I've declared January 2009 to be my personal "diligence" month, in which I concentrate on the trait of diligence.
Here's what good old Webster's has to say about diligence:
"DILIGENCE, n. [L., to love earnestly; to choose.]
Isn't that interesting that the word for diligence springs from a term that means to love earnestly and to choose. I suppose we take great care of that which we love. As I've quoted before, it's said, "Love is in the details."
Wikipedia says: Diligence is a zealous and careful nature in one's actions and work. Decisive work ethic. Budgeting one's time; monitoring one's own activities to guard against laziness. Putting forth full concentration in one's work.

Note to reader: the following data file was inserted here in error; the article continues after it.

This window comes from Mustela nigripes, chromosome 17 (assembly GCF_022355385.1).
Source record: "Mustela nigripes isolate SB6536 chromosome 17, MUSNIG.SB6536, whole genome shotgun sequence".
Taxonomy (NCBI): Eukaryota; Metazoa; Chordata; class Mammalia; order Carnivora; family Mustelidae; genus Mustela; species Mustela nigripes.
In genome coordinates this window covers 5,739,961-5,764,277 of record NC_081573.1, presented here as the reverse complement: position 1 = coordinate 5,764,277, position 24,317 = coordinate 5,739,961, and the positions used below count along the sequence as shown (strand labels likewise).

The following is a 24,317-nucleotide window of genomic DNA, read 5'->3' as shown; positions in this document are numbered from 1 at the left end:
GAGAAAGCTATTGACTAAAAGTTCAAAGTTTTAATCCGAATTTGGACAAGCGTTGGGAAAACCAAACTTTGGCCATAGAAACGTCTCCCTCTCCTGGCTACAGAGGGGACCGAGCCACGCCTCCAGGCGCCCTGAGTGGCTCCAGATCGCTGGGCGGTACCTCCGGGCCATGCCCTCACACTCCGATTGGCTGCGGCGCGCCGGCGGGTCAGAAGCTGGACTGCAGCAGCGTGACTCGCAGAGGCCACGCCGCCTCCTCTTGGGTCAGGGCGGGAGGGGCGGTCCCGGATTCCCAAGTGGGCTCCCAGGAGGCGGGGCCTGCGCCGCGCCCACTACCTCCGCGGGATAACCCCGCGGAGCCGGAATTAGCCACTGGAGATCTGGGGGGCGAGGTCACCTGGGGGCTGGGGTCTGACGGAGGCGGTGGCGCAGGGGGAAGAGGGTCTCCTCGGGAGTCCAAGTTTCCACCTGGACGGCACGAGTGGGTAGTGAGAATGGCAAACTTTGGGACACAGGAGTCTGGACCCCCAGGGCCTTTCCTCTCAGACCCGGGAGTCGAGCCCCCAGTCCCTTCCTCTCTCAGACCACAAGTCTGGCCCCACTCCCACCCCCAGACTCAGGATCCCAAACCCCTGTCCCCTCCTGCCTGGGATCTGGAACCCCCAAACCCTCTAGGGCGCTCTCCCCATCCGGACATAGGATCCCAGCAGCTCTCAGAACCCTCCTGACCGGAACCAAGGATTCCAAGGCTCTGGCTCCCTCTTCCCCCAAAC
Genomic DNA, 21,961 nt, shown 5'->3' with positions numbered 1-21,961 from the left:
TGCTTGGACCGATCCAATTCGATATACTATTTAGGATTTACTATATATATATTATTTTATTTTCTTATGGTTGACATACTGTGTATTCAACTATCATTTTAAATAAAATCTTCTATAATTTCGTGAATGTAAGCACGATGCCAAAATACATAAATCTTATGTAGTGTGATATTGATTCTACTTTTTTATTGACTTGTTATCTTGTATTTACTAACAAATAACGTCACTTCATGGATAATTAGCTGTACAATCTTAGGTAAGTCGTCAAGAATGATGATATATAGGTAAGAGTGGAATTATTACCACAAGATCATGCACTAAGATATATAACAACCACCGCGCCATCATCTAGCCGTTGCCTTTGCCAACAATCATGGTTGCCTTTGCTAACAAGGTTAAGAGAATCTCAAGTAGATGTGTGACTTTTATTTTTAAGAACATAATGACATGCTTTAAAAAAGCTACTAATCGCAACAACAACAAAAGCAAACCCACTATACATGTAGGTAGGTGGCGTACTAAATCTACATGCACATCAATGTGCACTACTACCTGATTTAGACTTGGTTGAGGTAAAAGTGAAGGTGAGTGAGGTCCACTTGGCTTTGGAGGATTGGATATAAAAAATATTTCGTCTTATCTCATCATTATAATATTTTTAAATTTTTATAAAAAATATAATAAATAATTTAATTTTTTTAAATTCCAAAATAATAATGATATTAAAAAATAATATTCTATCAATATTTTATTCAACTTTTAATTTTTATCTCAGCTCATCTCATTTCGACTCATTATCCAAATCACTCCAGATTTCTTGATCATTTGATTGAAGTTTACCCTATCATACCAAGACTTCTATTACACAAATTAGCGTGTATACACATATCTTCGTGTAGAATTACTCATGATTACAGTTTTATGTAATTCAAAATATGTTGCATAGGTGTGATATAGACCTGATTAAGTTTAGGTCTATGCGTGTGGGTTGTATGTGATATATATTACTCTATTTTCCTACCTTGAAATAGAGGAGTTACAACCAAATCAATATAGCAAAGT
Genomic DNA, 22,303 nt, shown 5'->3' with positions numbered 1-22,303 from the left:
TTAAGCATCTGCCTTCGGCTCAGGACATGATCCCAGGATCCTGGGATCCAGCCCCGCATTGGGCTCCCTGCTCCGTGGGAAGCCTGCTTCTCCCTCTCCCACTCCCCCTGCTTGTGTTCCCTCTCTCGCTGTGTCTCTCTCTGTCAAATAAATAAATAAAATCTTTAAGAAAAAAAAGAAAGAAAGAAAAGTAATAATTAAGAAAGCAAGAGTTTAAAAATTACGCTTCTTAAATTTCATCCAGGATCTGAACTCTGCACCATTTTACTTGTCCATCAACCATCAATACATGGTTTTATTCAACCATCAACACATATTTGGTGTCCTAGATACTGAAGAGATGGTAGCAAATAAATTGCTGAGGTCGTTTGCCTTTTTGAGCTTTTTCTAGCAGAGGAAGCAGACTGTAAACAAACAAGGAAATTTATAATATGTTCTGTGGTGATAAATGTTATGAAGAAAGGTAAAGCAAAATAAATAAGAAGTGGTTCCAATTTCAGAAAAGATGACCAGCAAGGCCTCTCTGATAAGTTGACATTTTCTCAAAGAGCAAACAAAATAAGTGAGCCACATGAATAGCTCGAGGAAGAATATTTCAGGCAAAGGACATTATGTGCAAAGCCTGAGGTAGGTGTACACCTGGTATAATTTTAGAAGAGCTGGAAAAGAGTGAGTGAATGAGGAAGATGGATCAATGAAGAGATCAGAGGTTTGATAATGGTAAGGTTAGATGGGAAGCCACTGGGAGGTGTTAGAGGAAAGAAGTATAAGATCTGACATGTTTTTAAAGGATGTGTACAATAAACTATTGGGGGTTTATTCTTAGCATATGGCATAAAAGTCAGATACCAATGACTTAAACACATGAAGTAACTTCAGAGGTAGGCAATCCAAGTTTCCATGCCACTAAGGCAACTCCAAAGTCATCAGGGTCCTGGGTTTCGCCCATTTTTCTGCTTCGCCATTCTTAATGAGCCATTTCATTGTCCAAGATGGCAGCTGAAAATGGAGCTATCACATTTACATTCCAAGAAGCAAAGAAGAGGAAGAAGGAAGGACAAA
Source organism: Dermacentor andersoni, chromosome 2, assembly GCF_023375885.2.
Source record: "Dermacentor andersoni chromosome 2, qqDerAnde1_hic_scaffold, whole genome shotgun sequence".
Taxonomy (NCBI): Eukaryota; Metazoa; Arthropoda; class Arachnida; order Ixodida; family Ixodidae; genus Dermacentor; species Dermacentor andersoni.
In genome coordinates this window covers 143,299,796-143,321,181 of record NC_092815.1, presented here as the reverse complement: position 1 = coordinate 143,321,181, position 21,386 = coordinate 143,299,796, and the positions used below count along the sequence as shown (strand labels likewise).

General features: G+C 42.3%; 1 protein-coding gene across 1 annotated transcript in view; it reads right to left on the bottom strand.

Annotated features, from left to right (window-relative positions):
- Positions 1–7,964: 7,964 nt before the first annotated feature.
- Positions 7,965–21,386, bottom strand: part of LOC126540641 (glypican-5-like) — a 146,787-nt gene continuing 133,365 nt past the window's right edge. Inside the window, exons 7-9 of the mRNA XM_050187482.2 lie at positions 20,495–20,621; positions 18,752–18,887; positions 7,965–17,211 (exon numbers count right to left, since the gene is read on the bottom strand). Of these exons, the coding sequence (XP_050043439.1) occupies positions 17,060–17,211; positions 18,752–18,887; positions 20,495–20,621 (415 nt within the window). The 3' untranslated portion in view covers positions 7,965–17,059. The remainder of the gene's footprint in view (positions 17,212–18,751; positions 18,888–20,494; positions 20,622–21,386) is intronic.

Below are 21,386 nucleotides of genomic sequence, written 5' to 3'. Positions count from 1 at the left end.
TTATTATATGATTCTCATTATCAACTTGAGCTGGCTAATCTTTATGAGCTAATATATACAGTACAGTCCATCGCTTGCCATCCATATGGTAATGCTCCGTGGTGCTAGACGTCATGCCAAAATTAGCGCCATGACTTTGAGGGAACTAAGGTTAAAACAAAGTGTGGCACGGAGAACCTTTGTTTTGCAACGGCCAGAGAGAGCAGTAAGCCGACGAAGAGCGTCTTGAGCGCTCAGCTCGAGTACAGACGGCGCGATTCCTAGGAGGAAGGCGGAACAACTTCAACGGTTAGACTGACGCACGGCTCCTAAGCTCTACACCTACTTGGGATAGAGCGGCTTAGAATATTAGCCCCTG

Charles Kingsley said, "Being forced to work, and forced to do your best, will breed in you temperance and self-control, diligence and strength of will, cheerfulness and content, and a hundred virtues which the idle life will never know."
Benjamin Franklin said, "Diligence overcomes difficulties; sloth makes them."
One opposite of diligence is sloth.
Webster's defines slothfulness as "SLOTH'FULNESS, n. The indulgence of sloth; inactivity; the habit of idleness; laziness. Slothfulness casteth into a deep sleep. Prov. 19. "
Some people link the quality of slothfulness to sadness Sloth looks like fun in the moment, but it inevitably leads to or springs from a heaviness of spirit. Haven't we all noticed that a cheerful person is generally industrious, while a lazy or idle person feels weighed down? (That's not to say that all cases of depression spring from sloth or lead to sloth.)
So, during January, I am setting my heart on growing in diligence.